d) the Breviatio canonum of Fulgentius Ferrandus (p. 283-311) deacon of the church of Carthage, abbreviated before 546, with the text of Cresconius in the preface of his book (cf. Maassen, “Geschichte”, p.800).

So far so good.  But he continues over the page, and brevity vanishes!

e) Cresconius, Concordia canonum (Maassen, n. 842) … [rambles at length about the possibly date of Cresconius, who is an African refugee drawing on Dionysius Exiguus; but no mention of page numbers]

f) the Brevatio canonum, “From a synod of Carthage in Africa”, … [long ramble, but seems to be from a Spanish epitome of canons]

g) the Sylloge africanorum concliorum…. [maddening rambling … another collection of canons of Spanish origin]

Humpf.  But most of this won’t matter to us, interested as we are in the canon of scripture.

“989 pf 1060 pages processed”…


From my diary – working on the acts of the “council of Carthage”

A few days ago I discovered the existence of Ioannou’s French translation of the “Acts of the Council of Carthage”.  Since then I have opened up Finereader 15, and started the process of preparing a Word document with it in.  It has been very pleasant to do something mindless but useful, and something that I know so well how to do, after more than twenty years of working with OCR.

Today I started wondering just what this text actually was.  Ioannou does not say.  In fact his Latin text is cobbled together from two different sources, while his Greek text turns out to be a reprint of “Pedalion”, the editor of an early edition with different numbering of the canons.  It really is quite obscure.

Luckily for me, I bethought me of F. L. Cross’ “History and Fiction in the African Canons”, and this gave me some references to the Patrologia Latina editions of the text.  This made everything much clearer.  How much we owe to the Patrologia Latina and the work of J.-P. Migne!!!  So often he is the silent point of departure for modern work.

Looking at the PL made clear that Ioannou’s text was in fact from Dionysius Exiguus, the 6th century monk who created AD and BC, and also made a collection of the canons.  This text was effectively a new edition of Dionysius’ collection of material.  It relates to the Council of Carthage of 419, but contains in the middle a “Register” of material from earlier synods, as far back as Hippo in 393.  This text could be found in the PL 67, col. 131 onwards.  Dionysius had the odd idea that there was only one council of Carthage, but in fact they happened almost annually under bishop Aurelius and his sidekick, a certain Augustine of Hippo.  (By a curious coincidence, my local parish church is dedicated to St Augustine of Hippo.  The children’s group is known as the “Happy Hippos”.)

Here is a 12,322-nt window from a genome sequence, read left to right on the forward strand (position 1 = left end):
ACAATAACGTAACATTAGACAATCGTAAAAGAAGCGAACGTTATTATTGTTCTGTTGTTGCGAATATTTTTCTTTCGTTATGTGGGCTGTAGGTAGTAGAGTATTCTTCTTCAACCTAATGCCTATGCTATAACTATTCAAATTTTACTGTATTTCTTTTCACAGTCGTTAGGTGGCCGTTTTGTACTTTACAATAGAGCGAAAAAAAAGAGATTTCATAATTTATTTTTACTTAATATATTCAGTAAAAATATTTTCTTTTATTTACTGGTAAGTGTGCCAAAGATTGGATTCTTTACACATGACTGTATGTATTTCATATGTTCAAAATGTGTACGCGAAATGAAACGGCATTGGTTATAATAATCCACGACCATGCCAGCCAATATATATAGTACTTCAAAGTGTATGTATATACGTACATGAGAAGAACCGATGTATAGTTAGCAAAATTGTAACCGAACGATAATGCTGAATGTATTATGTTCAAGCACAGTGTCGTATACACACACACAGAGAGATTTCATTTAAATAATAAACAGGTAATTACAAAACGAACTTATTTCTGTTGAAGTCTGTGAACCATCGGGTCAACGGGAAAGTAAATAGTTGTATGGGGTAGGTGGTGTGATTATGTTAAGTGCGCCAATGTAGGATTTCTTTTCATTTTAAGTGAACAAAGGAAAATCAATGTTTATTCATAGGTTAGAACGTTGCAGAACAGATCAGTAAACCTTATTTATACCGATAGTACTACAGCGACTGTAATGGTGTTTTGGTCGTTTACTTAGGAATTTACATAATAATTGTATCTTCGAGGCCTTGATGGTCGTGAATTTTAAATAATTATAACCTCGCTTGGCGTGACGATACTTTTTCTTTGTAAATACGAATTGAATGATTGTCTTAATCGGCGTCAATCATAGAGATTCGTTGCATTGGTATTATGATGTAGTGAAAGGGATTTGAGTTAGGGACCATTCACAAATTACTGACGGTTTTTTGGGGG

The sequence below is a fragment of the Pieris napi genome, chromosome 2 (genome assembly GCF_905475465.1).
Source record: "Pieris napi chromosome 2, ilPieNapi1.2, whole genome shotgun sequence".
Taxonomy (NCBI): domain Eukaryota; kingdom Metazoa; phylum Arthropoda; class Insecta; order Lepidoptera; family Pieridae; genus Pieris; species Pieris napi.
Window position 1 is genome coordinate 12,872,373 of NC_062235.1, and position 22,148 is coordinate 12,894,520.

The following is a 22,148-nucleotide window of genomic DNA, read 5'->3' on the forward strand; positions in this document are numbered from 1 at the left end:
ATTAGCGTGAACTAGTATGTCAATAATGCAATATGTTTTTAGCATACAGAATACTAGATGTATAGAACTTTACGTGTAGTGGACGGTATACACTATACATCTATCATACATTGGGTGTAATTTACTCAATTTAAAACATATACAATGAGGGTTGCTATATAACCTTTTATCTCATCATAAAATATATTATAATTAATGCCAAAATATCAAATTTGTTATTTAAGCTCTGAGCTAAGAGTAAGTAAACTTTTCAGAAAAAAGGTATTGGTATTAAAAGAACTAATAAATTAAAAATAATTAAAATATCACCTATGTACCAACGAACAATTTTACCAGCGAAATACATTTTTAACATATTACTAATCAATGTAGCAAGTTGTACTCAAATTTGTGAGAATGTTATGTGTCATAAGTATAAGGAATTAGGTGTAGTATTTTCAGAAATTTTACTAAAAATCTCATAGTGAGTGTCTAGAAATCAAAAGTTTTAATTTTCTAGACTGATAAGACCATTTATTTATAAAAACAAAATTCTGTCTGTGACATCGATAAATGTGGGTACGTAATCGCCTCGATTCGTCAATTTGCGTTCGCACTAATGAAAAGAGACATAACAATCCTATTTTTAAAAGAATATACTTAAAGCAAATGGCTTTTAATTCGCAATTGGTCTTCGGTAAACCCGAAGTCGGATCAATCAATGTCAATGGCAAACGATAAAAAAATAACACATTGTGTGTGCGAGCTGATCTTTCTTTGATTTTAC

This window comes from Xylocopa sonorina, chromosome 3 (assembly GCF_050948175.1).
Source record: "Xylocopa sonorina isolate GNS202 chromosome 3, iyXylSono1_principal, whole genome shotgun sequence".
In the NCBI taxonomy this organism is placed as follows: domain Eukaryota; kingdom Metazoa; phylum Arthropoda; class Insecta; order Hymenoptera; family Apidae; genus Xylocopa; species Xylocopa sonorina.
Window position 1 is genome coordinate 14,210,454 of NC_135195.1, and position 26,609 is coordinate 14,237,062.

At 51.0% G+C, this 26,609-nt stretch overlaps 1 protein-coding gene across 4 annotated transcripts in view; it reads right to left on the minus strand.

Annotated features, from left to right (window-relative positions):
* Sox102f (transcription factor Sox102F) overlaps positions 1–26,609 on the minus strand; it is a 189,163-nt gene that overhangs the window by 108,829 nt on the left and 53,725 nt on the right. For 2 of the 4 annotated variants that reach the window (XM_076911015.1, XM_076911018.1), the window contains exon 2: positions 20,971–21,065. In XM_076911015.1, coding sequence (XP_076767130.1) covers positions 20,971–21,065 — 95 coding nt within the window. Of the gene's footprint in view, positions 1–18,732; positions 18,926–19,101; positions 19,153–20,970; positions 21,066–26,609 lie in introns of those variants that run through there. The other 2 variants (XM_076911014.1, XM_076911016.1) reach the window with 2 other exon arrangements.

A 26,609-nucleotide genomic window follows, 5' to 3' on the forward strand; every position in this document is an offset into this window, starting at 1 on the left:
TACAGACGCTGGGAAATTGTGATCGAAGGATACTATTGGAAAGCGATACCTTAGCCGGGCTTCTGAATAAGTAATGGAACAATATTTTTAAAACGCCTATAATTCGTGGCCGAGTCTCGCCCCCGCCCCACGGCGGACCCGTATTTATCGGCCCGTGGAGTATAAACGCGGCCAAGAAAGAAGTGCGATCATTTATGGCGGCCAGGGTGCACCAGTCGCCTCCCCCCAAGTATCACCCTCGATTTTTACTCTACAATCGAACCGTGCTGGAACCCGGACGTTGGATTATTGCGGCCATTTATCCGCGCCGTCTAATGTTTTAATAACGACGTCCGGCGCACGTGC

Our other source for the Council of Hippo is a “breviarium” of its decisions, transmitted separately, and amid the works of Leo the Great.  It can be found as chapter 2 in PL 56, column 418 onwards.

These are the two sources for what happened at Hippo.

At the moment I have the French of Ioannou into a Word document, and I am going through it, removing page breaks and the like.  This also means that I am reading a lot of headings to the canons of the councils, mostly that of 419.

Quite a few of them relate to the Donatists.  These were not heretics, but rather rigorists, people who felt that the mainstream church had gone soft on people who had betrayed Christ during the persection a century earlier.  These canons make grim reading.  They are stuffed full of penalties and demonisation.  Nobody shall make a “heretic” their heir, nor accept a legacy from one – i.e. a family member – reads one horrid canon.  Others record that people overseas had asked the church to at least try to reconcile with the Donatists; so you get a couple of canons full of humbug about the virtue of peace and reconciliation, followed by another demanding that the bishops write to the emperor to get him to crack down on the Donatists.

A couple of canons talk about pagans.  It was only about twenty years earlier that paganism had been banned, so of course there must have been loads of pagans around.  The canons take the predictable line: chase up any temples that are open, and punish people for being pagan.

But all this is not taking place in a vacuum, although you might think so.  I’ve just read one canon, which is about what to do when you don’t know if a child has been baptised or not.  The canon states that they should be baptised, and explains that one reason why this is happening is that the “barbarians” in Mauretania are selling children.

Who are these barbarians anyway?  Well, they are the Vandals, a lazy low-grade bunch of German barbarians, who have idly plundered their way all across Gaul, all across Spain, and crossed the Straights of Gibraltar into Africa with the connivance of a corrupt Roman official.  In a few years they will advance on Carthage and seize it, and create their own kingdom.  Augustine, as he lies dying, will be able to hear the sounds of his parishioners being tortured to reveal where they  hid their gold.  In the meantime they are making money by selling children back to their families.

Roman Africa is a rich, populous province.  It is full of able-bodied men.  In classical times the rulers would have raised a couple of legions and driven these scum into the sea in a month.